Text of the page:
May 31, 2019

Analysis by researchers at cybersecurity company Digital Shadows suggest there are some 2.3 billion personal files sitting unprotected online.

The tally includes sensitive information like payroll data, credit card details, patient data, and intellectual property – all exposed publicly.

The lack of even basic information security puts people and organisations at risk of identity theft, corporate espionage, fraud, and other malicious activities.

Most of the highly sensitive information is stored in publicly accessible or misconfigured cloud servers, including Amazon S3 buckets, SMB file shares, and rsync servers used to synchronise files between user devices and cloud servers.

Worryingly, the 2.3 billion figure is an increase of 750 million over the company’s 2018 analysis, where 1.5 billion files were shown to be exposed – that’s a 50 percent increase in files at risk of loss or exploitation due to servers not properly setup and managed by their owners.

Topping the list of sensitive file types are:

  • More than 4.5 million medical files, most of those medical imaging files
  • Personal data like name, date of birth and insurance details were attached to the medical images, potentially enabling identity theft and extreme invasions of privacy.
  • In another case a server exposed everything an attacker would need to easily steal one user’s identity — photos, bank statements, even a passport scan.
  • There was even one case of an IT consultancy leaving 212,000 files belonging to clients open to public access — including documents full of usernames and passwords that could easily be used for criminal ends.

Researchers also found SamSam ransomware on some of the exposed servers, including those holding data for a large US university.

Still getting to grips with software-as-a-service

One of the things driving the spike in unprotected data is that organisations are rapidly transitioning to cloud-based software and services.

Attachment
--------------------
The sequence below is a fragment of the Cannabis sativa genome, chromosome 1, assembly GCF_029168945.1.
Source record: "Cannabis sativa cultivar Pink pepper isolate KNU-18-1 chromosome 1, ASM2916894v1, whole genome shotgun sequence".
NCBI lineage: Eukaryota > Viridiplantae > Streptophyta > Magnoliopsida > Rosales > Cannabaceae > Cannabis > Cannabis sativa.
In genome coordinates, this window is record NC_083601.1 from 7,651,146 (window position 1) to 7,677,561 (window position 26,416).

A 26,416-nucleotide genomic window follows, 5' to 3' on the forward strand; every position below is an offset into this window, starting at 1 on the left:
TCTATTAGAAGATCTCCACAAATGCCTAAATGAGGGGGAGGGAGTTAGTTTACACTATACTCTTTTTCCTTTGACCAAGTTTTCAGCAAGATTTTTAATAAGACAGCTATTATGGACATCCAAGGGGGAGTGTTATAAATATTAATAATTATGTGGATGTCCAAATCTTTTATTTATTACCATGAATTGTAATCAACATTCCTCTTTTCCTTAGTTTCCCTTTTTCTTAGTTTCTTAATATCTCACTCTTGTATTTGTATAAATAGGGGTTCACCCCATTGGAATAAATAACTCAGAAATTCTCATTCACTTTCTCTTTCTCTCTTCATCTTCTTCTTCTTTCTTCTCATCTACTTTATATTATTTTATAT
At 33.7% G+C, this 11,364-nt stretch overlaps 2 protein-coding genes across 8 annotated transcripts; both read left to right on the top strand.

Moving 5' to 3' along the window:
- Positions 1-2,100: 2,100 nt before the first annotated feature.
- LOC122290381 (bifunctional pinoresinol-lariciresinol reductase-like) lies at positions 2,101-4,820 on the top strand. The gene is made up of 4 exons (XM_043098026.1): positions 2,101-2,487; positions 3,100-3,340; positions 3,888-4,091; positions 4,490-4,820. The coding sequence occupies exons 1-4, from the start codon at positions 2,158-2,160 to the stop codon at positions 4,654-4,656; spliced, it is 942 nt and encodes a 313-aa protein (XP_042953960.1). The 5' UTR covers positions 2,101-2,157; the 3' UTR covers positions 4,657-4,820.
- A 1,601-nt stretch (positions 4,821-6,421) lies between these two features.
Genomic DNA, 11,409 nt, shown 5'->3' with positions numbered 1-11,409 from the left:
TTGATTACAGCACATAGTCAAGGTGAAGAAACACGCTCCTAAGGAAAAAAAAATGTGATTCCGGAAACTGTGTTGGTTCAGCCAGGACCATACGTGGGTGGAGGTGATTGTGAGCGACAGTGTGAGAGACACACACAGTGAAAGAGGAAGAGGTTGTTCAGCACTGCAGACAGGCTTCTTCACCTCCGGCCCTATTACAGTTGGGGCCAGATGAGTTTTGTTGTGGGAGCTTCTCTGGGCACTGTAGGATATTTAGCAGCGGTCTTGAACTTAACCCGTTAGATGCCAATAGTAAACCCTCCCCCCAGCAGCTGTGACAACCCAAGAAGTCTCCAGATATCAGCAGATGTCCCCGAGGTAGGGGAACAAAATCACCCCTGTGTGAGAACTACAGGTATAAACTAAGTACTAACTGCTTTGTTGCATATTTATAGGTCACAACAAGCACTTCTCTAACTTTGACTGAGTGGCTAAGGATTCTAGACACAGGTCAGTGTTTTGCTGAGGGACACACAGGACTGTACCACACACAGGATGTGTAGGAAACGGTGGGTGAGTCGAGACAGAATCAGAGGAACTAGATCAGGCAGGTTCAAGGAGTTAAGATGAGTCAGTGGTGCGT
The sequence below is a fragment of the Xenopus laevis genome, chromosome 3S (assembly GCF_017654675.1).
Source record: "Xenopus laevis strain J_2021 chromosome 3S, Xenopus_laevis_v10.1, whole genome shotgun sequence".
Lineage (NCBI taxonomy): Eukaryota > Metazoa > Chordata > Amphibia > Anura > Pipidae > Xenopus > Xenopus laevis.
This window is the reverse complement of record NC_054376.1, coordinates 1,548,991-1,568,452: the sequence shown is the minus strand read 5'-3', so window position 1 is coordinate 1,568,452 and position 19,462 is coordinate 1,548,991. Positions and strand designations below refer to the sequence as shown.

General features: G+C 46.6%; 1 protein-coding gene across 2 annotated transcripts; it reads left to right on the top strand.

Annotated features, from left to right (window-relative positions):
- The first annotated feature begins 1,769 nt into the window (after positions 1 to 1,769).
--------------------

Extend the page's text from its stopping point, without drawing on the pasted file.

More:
The learning curve is obviously steep, and many are still struggling to properly configure their servers and protect data after migrating it to the cloud.

In 2019 a reliable cloud services provider should be as secure as a state-of-the-art on-premise corporate data centre .

Concerns about security held back cloud adoption in the beginning, so vendors had to get their collective act together to convince businesses to leave their on-premise data centres behind.

That’s resulted in significant investment to make cloud systems more bulletproof. In fact cloud vendors devote as much as 75 percent of their collective R&D spend on improving security systems.

In cyber terms though Cloud may be a victim of its own success.

As more companies migrate entire IT infrastructures over to cloud providers like Amazon and Microsoft, use of services like DropBox and Google Drive are on the rise

Data stored in the cloud has strong protections, but as the Digital Shadows study demonstrates – someone has to actually turn those protections on.

On-premise or in the cloud, people are the success factor

The problem researchers have identified isn’t bad security, its bad decisions.

Missing a crucial security setting for server file access, or not investing enough in training those people charged with managing a company’s cloud services are organisational issues, not technological.

In the end, files held in the cloud are as safe as the people who store them there, enable them to be.

At home or at work, the strength of cybersecurity defences often depends on how empowered people are with security awareness.

If employees can be trained to understand the potential weaknesses in cloud security, and sustain their level of awareness, the risk of cloud breach can be reduced.

Harvard Business Review has said that better training is the best cyber security investment a business can make. In the cloud or in the office, empowering your people is the best way to keep personal data from being exposed online.

Want to learn more about empowering employees with security awareness training?  Sign up for a free demo and find out how we’re already helping organisations just like yours.

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